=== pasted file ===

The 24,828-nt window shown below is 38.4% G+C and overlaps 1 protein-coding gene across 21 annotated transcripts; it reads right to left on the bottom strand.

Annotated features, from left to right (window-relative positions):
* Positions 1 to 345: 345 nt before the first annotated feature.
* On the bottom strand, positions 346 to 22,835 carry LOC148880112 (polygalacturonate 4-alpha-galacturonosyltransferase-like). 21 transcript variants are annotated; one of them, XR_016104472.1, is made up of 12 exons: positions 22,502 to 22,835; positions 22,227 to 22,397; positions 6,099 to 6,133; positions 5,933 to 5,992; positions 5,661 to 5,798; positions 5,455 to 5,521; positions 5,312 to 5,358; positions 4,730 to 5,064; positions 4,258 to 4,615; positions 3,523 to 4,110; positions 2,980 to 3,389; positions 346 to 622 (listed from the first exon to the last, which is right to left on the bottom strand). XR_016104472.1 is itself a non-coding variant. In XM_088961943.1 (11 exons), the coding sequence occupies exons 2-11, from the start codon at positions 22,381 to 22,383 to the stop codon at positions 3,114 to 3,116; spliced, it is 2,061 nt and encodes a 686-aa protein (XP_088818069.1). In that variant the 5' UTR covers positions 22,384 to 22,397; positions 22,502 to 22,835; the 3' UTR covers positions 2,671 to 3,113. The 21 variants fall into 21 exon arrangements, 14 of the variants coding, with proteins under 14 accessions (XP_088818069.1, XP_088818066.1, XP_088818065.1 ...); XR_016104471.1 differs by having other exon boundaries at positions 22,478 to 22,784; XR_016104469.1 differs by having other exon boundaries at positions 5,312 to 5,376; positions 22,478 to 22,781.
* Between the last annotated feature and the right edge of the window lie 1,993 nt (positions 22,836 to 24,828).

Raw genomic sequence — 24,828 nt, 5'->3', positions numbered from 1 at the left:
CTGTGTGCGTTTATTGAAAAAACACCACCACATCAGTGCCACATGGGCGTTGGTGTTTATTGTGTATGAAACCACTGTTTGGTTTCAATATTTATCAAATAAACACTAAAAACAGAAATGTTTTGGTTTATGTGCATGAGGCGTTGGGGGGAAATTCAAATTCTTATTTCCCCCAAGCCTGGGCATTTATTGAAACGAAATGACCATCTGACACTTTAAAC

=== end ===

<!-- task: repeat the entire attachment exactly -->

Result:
The 24,828-nt window shown below is 38.4% G+C and overlaps 1 protein-coding gene across 21 annotated transcripts; it reads right to left on the bottom strand.

Annotated features, from left to right (window-relative positions):
* Positions 1 to 345: 345 nt before the first annotated feature.
* On the bottom strand, positions 346 to 22,835 carry LOC148880112 (polygalacturonate 4-alpha-galacturonosyltransferase-like). 21 transcript variants are annotated; one of them, XR_016104472.1, is made up of 12 exons: positions 22,502 to 22,835; positions 22,227 to 22,397; positions 6,099 to 6,133; positions 5,933 to 5,992; positions 5,661 to 5,798; positions 5,455 to 5,521; positions 5,312 to 5,358; positions 4,730 to 5,064; positions 4,258 to 4,615; positions 3,523 to 4,110; positions 2,980 to 3,389; positions 346 to 622 (listed from the first exon to the last, which is right to left on the bottom strand). XR_016104472.1 is itself a non-coding variant. In XM_088961943.1 (11 exons), the coding sequence occupies exons 2-11, from the start codon at positions 22,381 to 22,383 to the stop codon at positions 3,114 to 3,116; spliced, it is 2,061 nt and encodes a 686-aa protein (XP_088818069.1). In that variant the 5' UTR covers positions 22,384 to 22,397; positions 22,502 to 22,835; the 3' UTR covers positions 2,671 to 3,113. The 21 variants fall into 21 exon arrangements, 14 of the variants coding, with proteins under 14 accessions (XP_088818069.1, XP_088818066.1, XP_088818065.1 ...); XR_016104471.1 differs by having other exon boundaries at positions 22,478 to 22,784; XR_016104469.1 differs by having other exon boundaries at positions 5,312 to 5,376; positions 22,478 to 22,781.
* Between the last annotated feature and the right edge of the window lie 1,993 nt (positions 22,836 to 24,828).

Raw genomic sequence — 24,828 nt, 5'->3', positions numbered from 1 at the left:
CTGTGTGCGTTTATTGAAAAAACACCACCACATCAGTGCCACATGGGCGTTGGTGTTTATTGTGTATGAAACCACTGTTTGGTTTCAATATTTATCAAATAAACACTAAAAACAGAAATGTTTTGGTTTATGTGCATGAGGCGTTGGGGGGAAATTCAAATTCTTATTTCCCCCAAGCCTGGGCATTTATTGAAACGAAATGACCATCTGACACTTTAAAC